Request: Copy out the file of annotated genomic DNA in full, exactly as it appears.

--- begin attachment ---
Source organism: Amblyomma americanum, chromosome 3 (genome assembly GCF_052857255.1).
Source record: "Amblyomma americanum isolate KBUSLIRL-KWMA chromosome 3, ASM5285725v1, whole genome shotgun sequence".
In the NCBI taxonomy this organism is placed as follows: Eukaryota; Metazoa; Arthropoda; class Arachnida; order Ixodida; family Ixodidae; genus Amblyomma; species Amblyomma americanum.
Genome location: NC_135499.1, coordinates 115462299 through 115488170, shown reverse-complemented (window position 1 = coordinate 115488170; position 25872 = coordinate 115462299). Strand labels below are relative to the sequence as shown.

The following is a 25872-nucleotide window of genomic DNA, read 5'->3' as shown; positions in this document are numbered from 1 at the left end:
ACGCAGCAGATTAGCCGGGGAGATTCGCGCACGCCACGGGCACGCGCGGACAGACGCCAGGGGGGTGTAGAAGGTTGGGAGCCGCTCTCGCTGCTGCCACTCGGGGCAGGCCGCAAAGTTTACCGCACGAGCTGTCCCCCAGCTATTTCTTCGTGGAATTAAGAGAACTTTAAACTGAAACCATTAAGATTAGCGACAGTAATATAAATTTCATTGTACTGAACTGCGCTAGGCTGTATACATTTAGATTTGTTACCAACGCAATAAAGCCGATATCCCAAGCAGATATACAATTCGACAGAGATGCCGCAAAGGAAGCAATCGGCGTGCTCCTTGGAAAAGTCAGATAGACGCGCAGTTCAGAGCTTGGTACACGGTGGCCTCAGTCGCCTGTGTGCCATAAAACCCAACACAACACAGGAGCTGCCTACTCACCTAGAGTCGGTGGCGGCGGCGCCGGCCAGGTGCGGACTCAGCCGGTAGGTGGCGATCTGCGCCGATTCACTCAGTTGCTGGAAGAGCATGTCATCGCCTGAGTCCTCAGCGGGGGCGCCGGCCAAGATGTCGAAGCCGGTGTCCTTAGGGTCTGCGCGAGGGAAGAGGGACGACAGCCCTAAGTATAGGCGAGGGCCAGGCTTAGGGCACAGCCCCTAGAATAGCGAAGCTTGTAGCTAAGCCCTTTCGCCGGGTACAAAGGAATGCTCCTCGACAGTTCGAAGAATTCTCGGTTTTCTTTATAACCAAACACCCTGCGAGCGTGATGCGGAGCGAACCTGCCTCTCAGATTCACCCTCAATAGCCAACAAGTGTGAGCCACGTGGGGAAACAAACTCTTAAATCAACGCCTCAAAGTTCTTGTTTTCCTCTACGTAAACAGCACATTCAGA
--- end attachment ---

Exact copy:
Source organism: Amblyomma americanum, chromosome 3 (genome assembly GCF_052857255.1).
Source record: "Amblyomma americanum isolate KBUSLIRL-KWMA chromosome 3, ASM5285725v1, whole genome shotgun sequence".
In the NCBI taxonomy this organism is placed as follows: Eukaryota; Metazoa; Arthropoda; class Arachnida; order Ixodida; family Ixodidae; genus Amblyomma; species Amblyomma americanum.
Genome location: NC_135499.1, coordinates 115462299 through 115488170, shown reverse-complemented (window position 1 = coordinate 115488170; position 25872 = coordinate 115462299). Strand labels below are relative to the sequence as shown.

The following is a 25872-nucleotide window of genomic DNA, read 5'->3' as shown; positions in this document are numbered from 1 at the left end:
ACGCAGCAGATTAGCCGGGGAGATTCGCGCACGCCACGGGCACGCGCGGACAGACGCCAGGGGGGTGTAGAAGGTTGGGAGCCGCTCTCGCTGCTGCCACTCGGGGCAGGCCGCAAAGTTTACCGCACGAGCTGTCCCCCAGCTATTTCTTCGTGGAATTAAGAGAACTTTAAACTGAAACCATTAAGATTAGCGACAGTAATATAAATTTCATTGTACTGAACTGCGCTAGGCTGTATACATTTAGATTTGTTACCAACGCAATAAAGCCGATATCCCAAGCAGATATACAATTCGACAGAGATGCCGCAAAGGAAGCAATCGGCGTGCTCCTTGGAAAAGTCAGATAGACGCGCAGTTCAGAGCTTGGTACACGGTGGCCTCAGTCGCCTGTGTGCCATAAAACCCAACACAACACAGGAGCTGCCTACTCACCTAGAGTCGGTGGCGGCGGCGCCGGCCAGGTGCGGACTCAGCCGGTAGGTGGCGATCTGCGCCGATTCACTCAGTTGCTGGAAGAGCATGTCATCGCCTGAGTCCTCAGCGGGGGCGCCGGCCAAGATGTCGAAGCCGGTGTCCTTAGGGTCTGCGCGAGGGAAGAGGGACGACAGCCCTAAGTATAGGCGAGGGCCAGGCTTAGGGCACAGCCCCTAGAATAGCGAAGCTTGTAGCTAAGCCCTTTCGCCGGGTACAAAGGAATGCTCCTCGACAGTTCGAAGAATTCTCGGTTTTCTTTATAACCAAACACCCTGCGAGCGTGATGCGGAGCGAACCTGCCTCTCAGATTCACCCTCAATAGCCAACAAGTGTGAGCCACGTGGGGAAACAAACTCTTAAATCAACGCCTCAAAGTTCTTGTTTTCCTCTACGTAAACAGCACATTCAGA